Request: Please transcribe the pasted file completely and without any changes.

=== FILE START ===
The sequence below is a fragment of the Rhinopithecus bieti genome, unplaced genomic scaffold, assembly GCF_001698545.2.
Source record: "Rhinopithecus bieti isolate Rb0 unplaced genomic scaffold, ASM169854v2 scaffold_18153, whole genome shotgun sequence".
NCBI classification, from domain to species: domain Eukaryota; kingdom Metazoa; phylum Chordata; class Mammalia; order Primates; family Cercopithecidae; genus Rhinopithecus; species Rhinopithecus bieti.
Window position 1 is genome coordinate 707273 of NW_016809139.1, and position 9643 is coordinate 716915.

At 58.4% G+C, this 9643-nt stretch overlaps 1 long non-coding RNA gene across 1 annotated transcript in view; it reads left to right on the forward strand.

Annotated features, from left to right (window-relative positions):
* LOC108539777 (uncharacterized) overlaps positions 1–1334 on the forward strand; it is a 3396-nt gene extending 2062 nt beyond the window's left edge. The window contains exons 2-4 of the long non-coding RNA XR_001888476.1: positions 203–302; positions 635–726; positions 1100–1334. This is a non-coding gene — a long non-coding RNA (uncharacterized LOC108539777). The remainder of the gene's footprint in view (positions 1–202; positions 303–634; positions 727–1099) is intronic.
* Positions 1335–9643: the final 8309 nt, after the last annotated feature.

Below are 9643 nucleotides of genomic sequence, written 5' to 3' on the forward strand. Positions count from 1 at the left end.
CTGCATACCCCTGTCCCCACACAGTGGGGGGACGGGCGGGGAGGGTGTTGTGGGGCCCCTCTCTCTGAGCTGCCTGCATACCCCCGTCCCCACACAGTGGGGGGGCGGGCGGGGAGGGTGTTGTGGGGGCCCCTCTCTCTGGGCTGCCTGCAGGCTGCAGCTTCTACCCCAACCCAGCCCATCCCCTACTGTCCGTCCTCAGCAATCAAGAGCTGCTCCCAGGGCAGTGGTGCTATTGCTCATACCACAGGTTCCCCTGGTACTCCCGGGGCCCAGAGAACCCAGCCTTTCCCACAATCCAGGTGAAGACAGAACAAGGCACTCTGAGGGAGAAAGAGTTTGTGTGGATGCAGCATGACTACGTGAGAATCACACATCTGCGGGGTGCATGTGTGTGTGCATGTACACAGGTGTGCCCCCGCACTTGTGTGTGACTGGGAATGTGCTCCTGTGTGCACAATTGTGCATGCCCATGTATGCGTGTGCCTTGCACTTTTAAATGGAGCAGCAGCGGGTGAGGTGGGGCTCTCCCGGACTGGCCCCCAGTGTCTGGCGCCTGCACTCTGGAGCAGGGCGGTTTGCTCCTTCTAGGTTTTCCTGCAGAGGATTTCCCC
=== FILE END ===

The sequence below is a fragment of the Rhinopithecus bieti genome, unplaced genomic scaffold, assembly GCF_001698545.2.
Source record: "Rhinopithecus bieti isolate Rb0 unplaced genomic scaffold, ASM169854v2 scaffold_18153, whole genome shotgun sequence".
NCBI classification, from domain to species: domain Eukaryota; kingdom Metazoa; phylum Chordata; class Mammalia; order Primates; family Cercopithecidae; genus Rhinopithecus; species Rhinopithecus bieti.
Window position 1 is genome coordinate 707273 of NW_016809139.1, and position 9643 is coordinate 716915.

At 58.4% G+C, this 9643-nt stretch overlaps 1 long non-coding RNA gene across 1 annotated transcript in view; it reads left to right on the forward strand.

Annotated features, from left to right (window-relative positions):
* LOC108539777 (uncharacterized) overlaps positions 1–1334 on the forward strand; it is a 3396-nt gene extending 2062 nt beyond the window's left edge. The window contains exons 2-4 of the long non-coding RNA XR_001888476.1: positions 203–302; positions 635–726; positions 1100–1334. This is a non-coding gene — a long non-coding RNA (uncharacterized LOC108539777). The remainder of the gene's footprint in view (positions 1–202; positions 303–634; positions 727–1099) is intronic.
* Positions 1335–9643: the final 8309 nt, after the last annotated feature.

Below are 9643 nucleotides of genomic sequence, written 5' to 3' on the forward strand. Positions count from 1 at the left end.
CTGCATACCCCTGTCCCCACACAGTGGGGGGACGGGCGGGGAGGGTGTTGTGGGGCCCCTCTCTCTGAGCTGCCTGCATACCCCCGTCCCCACACAGTGGGGGGGCGGGCGGGGAGGGTGTTGTGGGGGCCCCTCTCTCTGGGCTGCCTGCAGGCTGCAGCTTCTACCCCAACCCAGCCCATCCCCTACTGTCCGTCCTCAGCAATCAAGAGCTGCTCCCAGGGCAGTGGTGCTATTGCTCATACCACAGGTTCCCCTGGTACTCCCGGGGCCCAGAGAACCCAGCCTTTCCCACAATCCAGGTGAAGACAGAACAAGGCACTCTGAGGGAGAAAGAGTTTGTGTGGATGCAGCATGACTACGTGAGAATCACACATCTGCGGGGTGCATGTGTGTGTGCATGTACACAGGTGTGCCCCCGCACTTGTGTGTGACTGGGAATGTGCTCCTGTGTGCACAATTGTGCATGCCCATGTATGCGTGTGCCTTGCACTTTTAAATGGAGCAGCAGCGGGTGAGGTGGGGCTCTCCCGGACTGGCCCCCAGTGTCTGGCGCCTGCACTCTGGAGCAGGGCGGTTTGCTCCTTCTAGGTTTTCCTGCAGAGGATTTCCCC